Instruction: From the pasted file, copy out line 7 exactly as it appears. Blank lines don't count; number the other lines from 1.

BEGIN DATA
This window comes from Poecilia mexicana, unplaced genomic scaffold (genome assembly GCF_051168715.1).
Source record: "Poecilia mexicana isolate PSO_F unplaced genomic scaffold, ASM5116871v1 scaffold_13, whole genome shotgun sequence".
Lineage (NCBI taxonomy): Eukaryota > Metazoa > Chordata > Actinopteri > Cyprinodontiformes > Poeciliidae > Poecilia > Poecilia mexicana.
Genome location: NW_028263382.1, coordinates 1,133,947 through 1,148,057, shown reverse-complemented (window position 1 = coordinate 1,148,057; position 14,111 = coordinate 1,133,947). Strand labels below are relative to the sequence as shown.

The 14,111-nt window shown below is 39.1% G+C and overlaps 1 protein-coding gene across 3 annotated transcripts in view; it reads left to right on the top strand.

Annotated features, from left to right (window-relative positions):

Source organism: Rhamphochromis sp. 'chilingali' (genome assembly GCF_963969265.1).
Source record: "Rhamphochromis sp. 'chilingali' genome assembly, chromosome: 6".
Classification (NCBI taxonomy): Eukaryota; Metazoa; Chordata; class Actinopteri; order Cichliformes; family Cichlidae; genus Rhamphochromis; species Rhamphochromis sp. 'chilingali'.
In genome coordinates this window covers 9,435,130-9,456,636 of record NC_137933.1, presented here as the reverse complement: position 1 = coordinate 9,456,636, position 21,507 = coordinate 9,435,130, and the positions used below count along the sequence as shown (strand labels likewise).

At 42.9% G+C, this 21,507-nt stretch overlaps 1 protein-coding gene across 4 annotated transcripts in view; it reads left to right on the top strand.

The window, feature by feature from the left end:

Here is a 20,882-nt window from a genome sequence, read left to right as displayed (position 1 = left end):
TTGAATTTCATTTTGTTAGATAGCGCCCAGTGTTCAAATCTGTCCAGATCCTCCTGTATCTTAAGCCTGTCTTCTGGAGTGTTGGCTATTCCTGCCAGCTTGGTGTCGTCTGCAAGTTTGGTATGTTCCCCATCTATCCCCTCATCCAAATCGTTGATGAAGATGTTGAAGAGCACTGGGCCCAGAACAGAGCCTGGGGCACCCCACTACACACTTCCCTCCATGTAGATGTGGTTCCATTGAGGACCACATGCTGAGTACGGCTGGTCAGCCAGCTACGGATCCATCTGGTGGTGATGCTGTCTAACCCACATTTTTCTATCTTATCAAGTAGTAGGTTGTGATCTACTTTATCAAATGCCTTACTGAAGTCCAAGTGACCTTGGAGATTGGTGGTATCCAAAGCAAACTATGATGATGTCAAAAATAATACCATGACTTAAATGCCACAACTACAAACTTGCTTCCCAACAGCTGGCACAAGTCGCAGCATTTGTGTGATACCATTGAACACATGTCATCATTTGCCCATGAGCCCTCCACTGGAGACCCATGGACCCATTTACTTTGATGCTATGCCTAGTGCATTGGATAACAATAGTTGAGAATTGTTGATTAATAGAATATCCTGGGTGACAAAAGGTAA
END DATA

Source organism: Rhamphochromis sp. 'chilingali' (genome assembly GCF_963969265.1).